As a little Christmas gift..

  • If you want to find out the truth about Santa’s real home, you can always check it by yourself by using the Santa Tracker by Google to follow Santa’s Christmas Eve trip and check where he comes back at the end of the night…
  • The highlights of the Arctic Report Card 2018 are summarized in this video.

Further reading

Edited by Clara Burgard

Ice-hot news: The cryosphere and the 1.5°C target

Ice-hot news: The cryosphere and the 1.5°C target

Every year again, the Conference of Parties takes place, an event where politicians and activists from all over the world meet for two weeks to discuss further actions concerning climate change. In the context the COP24, which started this Monday in Katowice (Poland), let’s revisit an important decision made three years ago, during the COP21 in Paris, and its consequences for the state of the cryosphere…


1.5°C target – what’s that again?

Last October, the International Panel on Climate Change (IPCC) released a special report (SR15) on the impacts of a 1.5°C global warming above pre-industrial levels. This target of 1.5°C warming was established during the 21st conference of the parties (COP21), in a document known as the Paris Agreement. In this Agreement, most countries in the World acknowledge that limiting global warming to 1.5°C warming rather than 2°C warming would significantly reduce the risks and impacts of climate change.

But wait, even though achieving this target is possible, which is not our subject today, what does it mean for our beloved cryosphere? And how does 1.5°C warming make a difference compared to the 2°C warming initially discussed during the COP21 and previous COPs?

A reason why the cryosphere is so difficult to grasp is the nonlinear behaviour of its components. What does this mean ? A good basic example is the transition between water and ice. At 99.9°C, you have water. Go down to 0.1°C and the water is colder, but this is still water. Then go down to -0.1°C and you end up with ice. The transition is very sharp and the system can be deeply affected even for a small change in temperature.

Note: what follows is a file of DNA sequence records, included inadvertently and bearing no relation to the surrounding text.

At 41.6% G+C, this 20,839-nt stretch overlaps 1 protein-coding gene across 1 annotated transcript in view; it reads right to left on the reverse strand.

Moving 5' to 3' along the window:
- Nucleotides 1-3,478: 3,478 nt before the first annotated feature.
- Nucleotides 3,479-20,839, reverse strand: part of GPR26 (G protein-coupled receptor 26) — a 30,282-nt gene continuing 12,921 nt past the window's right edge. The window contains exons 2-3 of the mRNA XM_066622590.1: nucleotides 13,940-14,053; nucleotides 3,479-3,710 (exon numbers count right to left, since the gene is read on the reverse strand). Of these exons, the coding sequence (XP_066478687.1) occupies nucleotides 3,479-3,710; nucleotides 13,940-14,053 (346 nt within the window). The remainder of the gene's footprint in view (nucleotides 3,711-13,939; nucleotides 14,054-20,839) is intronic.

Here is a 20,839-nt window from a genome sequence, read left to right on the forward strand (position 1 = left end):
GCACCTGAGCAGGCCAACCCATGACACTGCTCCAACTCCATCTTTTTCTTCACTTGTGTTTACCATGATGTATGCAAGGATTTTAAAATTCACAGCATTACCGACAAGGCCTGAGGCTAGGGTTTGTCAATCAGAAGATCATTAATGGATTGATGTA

As a main conclusion, studies conducted in the context of SR15 show that, below 1.5°C of global warming, most components of the cryosphere will be slightly affected, while above that level of warming, there is more chance that the system may respond quickly to small temperature changes. In this Ice Hot News, we review the main conclusions of the SR15 concerning ice sheets, glaciers, sea ice and permafrost, answering among others the question if achieving the 1.5°C target would prevent us to trigger the potential nonlinear effects affecting some of them.

Ice sheets

The two only remaining ice sheets on Earth cover Greenland and Antarctica. If melted, the Greenland ice sheet could make the sea level rise by 7 m, while the Antarctic ice sheet could make it rise by almost 60 m. A recent review paper (Pattyn et al., 2018), not in SR15 because published very recently, shows that keeping the warming at 1.5°C rather than 2°C really makes the differences in terms of sea level rise contribution by the two ice sheets.

Greenland is a cold place, but not that cold. During the Holocene, the surface of the ice sheet always melted in summer but, in the yearly mean, the ice sheet was in equilibrium because summer melt was compensated by winter accumulation. Since the mid-1990s, Greenland’s atmosphere has warmed by about 5°C in winter and 2°C in summer. The ice sheet is thus currently losing mass from above and its surface lowers down. In the future, if the surface lowers too much, this could accelerate the mass loss because the limit altitude between snow and rainfalls may have been crossed, further accelerating the mass loss. The temperature threshold beyond which this process will occur is about 1.8°C, according to the Pattyn et al., 2018 paper.